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### Analytic Geometry

Date: 08/31/97 at 22:49:47
From: Ann
Subject: Analytic geometry

How do I find the standard equations of the circles that pass through
(2,3) and are tangent to both the lines 3x - 4y = -1 and 4x + 3y = 7?

I have looked at the equations of both lines and see that they are
perpendicular to each other. They intersect at (1,1). I have given the
center of the circle an arbitrary name, say (a,b), and used the
formula for the distance between a point and a line using the same
center and both lines, thinking that then I could set them equal to
each other. I needed to use (2,3) somehow, so I put that in the
formula for the distance between two points using the center (a,b) and
(2,3).

But then in order to get rid of the square root sign you must square
each side, which leaves you with r to the second power. Then I'm
stuck. Am I on the right track? Thanks for your help! This is very
frustrating.

Date: 09/01/97 at 11:26:29
From: Doctor Jerry
Subject: Re: Analytic geometry

Hi Ann,

I think it is a good idea to use the formula for the distance from the
center (a,b) of the circle to one or two of the given lines.

An idea that may help simplify your work can be found by noting that
the center (a,b) of the circle you are looking for lies on the angle
bisector of the two lines. The line with slope 3/4 has an angle of
inclination arctan(3/4). So, since the given lines meet at 90 degrees,
the angle of inclination of the bisection will be t=arctan(3/4)+pi/4.
By taking the tangent of both sides, you can show that the slope of
the line through (a,b) is 7.  So, from your work, b-1 = 7(a-1).

Since (2,3) is on the circle,

(2-a)^2+(3-b)^2 = r^2.

Lastly, using the distance formula, as you mentioned, the distance
from (a,b) to the line 3x-4y = -1 is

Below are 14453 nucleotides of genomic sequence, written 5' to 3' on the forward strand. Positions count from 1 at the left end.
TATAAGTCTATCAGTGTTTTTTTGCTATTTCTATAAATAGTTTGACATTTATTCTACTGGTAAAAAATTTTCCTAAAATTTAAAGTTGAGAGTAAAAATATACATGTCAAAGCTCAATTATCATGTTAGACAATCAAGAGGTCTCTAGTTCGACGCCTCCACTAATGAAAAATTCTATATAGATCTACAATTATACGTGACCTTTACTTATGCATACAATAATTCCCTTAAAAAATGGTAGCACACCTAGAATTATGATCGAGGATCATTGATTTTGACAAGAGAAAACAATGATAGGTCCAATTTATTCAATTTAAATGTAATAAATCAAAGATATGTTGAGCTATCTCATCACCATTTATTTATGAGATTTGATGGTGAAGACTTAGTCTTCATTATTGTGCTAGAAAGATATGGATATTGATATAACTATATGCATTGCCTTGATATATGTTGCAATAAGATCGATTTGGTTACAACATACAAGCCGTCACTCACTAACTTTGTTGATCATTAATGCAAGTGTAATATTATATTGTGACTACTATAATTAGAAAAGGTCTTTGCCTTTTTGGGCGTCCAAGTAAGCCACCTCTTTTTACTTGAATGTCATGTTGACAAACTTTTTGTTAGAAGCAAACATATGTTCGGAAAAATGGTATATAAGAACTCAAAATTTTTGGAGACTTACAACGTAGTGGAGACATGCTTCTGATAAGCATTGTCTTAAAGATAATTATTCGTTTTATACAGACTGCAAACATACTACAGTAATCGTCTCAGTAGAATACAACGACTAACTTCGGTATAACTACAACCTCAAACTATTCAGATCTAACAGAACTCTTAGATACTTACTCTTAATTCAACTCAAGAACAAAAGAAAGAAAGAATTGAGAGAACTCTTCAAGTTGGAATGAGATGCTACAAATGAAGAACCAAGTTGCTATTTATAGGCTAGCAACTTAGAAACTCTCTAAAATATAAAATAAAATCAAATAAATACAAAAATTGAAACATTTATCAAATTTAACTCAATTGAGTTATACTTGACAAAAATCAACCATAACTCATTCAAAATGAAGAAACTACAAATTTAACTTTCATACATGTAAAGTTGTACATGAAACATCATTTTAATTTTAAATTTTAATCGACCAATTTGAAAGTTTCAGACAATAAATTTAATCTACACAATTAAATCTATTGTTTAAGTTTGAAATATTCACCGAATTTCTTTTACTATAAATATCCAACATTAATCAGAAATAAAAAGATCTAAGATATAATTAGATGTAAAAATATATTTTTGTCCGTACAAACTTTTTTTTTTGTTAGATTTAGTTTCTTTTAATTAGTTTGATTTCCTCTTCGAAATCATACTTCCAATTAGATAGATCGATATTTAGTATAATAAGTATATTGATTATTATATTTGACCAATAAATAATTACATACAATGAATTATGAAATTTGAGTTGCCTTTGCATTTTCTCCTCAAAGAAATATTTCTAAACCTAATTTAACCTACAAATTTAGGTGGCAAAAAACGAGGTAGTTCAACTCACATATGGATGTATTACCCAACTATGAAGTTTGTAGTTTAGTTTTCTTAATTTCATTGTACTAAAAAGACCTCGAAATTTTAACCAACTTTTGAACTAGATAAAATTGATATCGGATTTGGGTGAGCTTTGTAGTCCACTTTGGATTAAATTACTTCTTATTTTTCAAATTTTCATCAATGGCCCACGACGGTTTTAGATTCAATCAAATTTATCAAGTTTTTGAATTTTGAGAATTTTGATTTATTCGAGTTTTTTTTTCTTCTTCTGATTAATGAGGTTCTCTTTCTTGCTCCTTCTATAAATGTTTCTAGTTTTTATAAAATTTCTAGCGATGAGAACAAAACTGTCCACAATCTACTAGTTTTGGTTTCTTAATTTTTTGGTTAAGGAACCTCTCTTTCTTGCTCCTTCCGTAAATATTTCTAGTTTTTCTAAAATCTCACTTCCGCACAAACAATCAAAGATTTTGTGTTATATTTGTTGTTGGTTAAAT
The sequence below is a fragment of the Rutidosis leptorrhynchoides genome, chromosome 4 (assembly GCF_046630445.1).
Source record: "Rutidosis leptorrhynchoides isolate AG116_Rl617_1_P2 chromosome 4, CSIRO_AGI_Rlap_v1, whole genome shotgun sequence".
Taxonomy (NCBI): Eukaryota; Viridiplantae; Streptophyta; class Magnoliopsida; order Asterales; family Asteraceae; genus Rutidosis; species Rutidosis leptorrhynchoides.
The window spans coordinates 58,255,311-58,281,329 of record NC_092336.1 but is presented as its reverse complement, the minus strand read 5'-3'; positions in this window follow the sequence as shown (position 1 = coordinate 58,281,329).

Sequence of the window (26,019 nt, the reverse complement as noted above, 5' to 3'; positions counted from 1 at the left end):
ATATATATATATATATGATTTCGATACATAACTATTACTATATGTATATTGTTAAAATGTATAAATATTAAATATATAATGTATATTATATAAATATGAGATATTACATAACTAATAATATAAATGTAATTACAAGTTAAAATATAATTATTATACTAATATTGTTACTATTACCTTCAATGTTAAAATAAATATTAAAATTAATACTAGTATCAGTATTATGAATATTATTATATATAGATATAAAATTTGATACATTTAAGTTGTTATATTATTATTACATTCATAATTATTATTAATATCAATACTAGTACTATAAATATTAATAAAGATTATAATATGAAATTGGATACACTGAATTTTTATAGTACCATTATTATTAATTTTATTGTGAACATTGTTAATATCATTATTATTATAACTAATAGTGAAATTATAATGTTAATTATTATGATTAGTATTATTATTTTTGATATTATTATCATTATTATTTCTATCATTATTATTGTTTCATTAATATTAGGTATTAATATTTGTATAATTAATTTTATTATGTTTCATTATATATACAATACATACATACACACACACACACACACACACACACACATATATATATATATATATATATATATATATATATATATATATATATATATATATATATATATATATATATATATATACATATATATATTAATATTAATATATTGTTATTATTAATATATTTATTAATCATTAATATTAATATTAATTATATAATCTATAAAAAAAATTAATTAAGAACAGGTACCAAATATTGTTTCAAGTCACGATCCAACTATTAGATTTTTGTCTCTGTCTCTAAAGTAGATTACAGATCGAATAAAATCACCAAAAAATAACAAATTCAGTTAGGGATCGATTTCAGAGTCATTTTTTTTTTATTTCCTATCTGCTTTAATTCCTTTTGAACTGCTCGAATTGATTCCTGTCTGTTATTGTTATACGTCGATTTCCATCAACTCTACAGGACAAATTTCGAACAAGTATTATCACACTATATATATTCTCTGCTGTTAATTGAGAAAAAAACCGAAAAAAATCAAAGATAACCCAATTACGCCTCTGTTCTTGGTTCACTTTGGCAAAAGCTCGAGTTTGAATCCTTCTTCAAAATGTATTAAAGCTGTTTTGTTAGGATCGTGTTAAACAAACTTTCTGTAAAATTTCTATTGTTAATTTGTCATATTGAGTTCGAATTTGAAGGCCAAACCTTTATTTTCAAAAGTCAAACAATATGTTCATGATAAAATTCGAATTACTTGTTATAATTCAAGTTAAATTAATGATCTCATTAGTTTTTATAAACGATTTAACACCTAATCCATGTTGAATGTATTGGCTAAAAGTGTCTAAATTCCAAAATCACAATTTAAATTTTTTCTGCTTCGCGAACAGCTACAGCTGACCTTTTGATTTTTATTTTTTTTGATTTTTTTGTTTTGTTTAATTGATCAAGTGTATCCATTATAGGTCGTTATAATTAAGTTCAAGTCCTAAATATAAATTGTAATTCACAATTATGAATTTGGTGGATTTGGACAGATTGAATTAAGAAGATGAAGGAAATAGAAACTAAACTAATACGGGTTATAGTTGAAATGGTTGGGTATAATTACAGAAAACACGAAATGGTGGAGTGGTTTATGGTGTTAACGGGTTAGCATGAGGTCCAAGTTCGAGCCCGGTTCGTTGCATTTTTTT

r = |3a/4-b+1/4|/(5/4).

You can try both signs for the absolute value. One gives negative r
and so we ignore it. The other gives a nice linear equation connecting
a, b, and r.  A solution to the system is then forthcoming. You should
find r = 5 and (a,b) = (2,8) as the only solution.

-Doctor Jerry,  The Math Forum
Check out our web site!  http://mathforum.org/dr.math/

Date: 09/12/98 at 08:48:15
From: Doctor Ujjwal
Subject: Re: Analytic geometry

In general, the above problem will have TWO solutions. You can see this
by making a quick sketch:

Draw two circles of unequal size, so that they either intersect (or are
tangential to) each other. Then draw the two common (external) tangents.

In this figure the tangents are like the two given lines:

L1: 4x + 3y = 7
and    L2: 4x - 3y = 1

One of the points of intersection (or the point of tangency) of the
circles is like the given point

P = (2, 3).

The centers:

C1, C2 : (a, b)

of the two circles are the two solutions we are seeking.

Only if the point P lies on L1 or L2 will the two solutions 'coincide'.
But that is not the case here.

-----------------------

You can proceed as Doctor Jerry has so well written. But notice that
L1 and L2 divide the plane in four quadrants and there are two possible
angle bisectors:

Bisector B1 with slope 7 and
Bisector B2 with slope -1/7

Choose bisector B1 because it passes through the quadrant in which point
P lies.

Since B1 has slope 7 and it must pass through the point of intersection
(1, 1) of L1 and L2, its equation is:

y = 7x - 6

Since (a, b) lies on B1,

b = 7a - 6

Set up the equations as Doctor Jerry has shown and solve for 'a'.

You will get a QUADRATIC equation, with solutions:

a = {2, 6/5}

the corresponding values of 'b' will be

b = {8, 12/5}

Thus the centers of the two circles are:

C1(2, 8) and C2(6/5, 12/5)

distances PC1 = 5 and PC2 = 1 are their radii.

From the centers and radii, the standard forms of the two circles can be
written.

- Doctor Ujjwal Rane

Associated Topics:
College Conic Sections/Circles
High School Conic Sections/Circles

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